Michael Thomson was blown-away with the excitement of elite netball as he watched the Diamonds claim gold at the Manchester Commonwealth Games.
That first taste of international netball has driven the former Brumbies CEO to use his new appointment on the Super Netball commission to help widen the sport's appeal across Australia.
Thomson has been elected to the inaugural Super Netball commission, completing the self-governing body's structure to seven commissioners.
Thomson, who was chief executive of the Brumbies for almost two years, stepped down from the position a year earlier than expected last September, after helping the club report back-to-back profits for the first time in its history.
The current head-of-aviation at Canberra Airport hopes to use his expertise to help Super Netball become more accessible and appealing to a wider demographic.
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"Netball is one of those sports which has a really exciting future in it and it's a clean sheet of paper with what the commission are trying to do with the Super Netball competition," Thomson said.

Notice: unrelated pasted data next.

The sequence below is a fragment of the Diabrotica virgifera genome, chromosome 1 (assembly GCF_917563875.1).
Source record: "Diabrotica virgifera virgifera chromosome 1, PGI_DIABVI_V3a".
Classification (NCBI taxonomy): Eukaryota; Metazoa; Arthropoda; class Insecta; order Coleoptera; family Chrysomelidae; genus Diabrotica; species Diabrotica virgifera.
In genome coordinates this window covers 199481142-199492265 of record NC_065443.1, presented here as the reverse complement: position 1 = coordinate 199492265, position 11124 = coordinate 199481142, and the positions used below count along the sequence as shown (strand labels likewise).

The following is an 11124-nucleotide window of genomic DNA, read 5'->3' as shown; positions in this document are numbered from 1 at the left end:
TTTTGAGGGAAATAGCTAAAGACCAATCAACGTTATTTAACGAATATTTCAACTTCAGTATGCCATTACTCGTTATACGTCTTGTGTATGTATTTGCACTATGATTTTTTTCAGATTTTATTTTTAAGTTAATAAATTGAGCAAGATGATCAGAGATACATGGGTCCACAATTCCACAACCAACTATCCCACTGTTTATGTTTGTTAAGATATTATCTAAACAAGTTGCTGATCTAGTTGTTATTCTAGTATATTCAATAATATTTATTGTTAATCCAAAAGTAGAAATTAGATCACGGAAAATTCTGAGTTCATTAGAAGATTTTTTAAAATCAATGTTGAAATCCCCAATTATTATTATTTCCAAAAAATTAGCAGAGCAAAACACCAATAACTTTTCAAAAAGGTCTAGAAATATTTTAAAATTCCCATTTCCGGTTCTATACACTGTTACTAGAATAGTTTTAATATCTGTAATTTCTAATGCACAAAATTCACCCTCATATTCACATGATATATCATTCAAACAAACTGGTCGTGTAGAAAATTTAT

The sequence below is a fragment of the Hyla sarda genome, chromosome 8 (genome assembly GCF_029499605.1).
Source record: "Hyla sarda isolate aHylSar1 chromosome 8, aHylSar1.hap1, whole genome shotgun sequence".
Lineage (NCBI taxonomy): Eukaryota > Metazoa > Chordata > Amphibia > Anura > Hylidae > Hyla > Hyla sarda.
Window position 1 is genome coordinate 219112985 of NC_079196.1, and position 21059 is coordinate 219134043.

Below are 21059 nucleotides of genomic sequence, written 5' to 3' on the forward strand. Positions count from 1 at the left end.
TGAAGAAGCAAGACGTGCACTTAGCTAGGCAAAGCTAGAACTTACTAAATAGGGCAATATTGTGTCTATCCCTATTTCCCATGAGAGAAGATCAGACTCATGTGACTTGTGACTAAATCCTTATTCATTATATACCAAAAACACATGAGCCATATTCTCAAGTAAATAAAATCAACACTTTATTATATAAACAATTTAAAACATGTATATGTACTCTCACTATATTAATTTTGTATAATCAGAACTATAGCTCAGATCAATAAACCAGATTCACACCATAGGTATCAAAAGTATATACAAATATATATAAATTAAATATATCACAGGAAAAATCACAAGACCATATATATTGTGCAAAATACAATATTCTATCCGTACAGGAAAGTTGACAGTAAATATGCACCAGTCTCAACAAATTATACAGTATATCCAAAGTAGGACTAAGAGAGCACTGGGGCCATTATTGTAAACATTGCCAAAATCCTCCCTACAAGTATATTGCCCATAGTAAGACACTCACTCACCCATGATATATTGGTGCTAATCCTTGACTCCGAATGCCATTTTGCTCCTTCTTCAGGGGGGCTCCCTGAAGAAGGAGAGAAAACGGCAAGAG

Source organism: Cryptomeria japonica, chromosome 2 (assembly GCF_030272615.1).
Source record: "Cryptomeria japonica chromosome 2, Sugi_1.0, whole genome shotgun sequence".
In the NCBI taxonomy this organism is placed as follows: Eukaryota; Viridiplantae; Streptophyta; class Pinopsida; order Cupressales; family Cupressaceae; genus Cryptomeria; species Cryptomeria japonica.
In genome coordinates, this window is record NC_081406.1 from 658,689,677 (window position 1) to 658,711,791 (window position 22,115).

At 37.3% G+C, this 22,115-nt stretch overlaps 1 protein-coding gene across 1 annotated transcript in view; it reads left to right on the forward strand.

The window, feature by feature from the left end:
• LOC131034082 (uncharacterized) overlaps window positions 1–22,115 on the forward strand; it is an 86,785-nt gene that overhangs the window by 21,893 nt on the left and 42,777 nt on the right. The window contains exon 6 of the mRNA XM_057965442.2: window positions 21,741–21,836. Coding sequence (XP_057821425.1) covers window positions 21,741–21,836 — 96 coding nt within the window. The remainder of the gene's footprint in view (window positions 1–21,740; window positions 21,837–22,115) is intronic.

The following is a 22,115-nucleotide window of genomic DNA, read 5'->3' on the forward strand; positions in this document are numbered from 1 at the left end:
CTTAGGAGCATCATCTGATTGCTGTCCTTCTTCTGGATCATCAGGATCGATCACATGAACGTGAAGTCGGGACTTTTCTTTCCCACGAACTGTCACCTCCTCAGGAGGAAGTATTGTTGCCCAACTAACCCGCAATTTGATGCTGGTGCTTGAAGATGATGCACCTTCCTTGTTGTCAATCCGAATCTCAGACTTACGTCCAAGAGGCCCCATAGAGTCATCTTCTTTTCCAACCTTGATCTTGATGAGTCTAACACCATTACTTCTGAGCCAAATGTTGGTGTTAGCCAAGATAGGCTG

"It's the number one [domestic] netball competition in the world and the high-quality athletes playing in it are superstars. Netball is also the number one participation sport in Australia now which means there's a core base but also an opportunity to widen its appeal.
"It's still very much a developing league but certainly we have to get better at telling the story of the athletes and competition. Super Netball provides a vehicle of telling that story and getting more people involved and engaged with the game.
"The athletes themselves are not only elite but are also tremendous role models who have great stories to tell."
As well as heading the Brumbies, he has previously worked with FIFA, Football Federation Australia, Nike and Sports Australia.
He joins chair Marino Go and Netball Australia CEO Marne Fechner on the commission, which was established in April this year.
The self-governed commission is directly accountable for all operating aspects and strategic growth of the league while still being wholly owned by Netball Australia.
The commission will meet later this month to discuss the short and long-term strategic direction of the league, where the door could be opened for more elite netball fixtures in Canberra.
Giants Netball drew a sell-out crowd when they beat Queensland Fires at the AIS Arena earlier this month.
"The Giants are an exciting draw card for the game here," Thomson said.
"It's something I'm sure [the board] will be discussing - how do we take the game wider than [state] capital cities? The success we have in Canberra is maybe a blueprint of going forward to reach wider with the competition."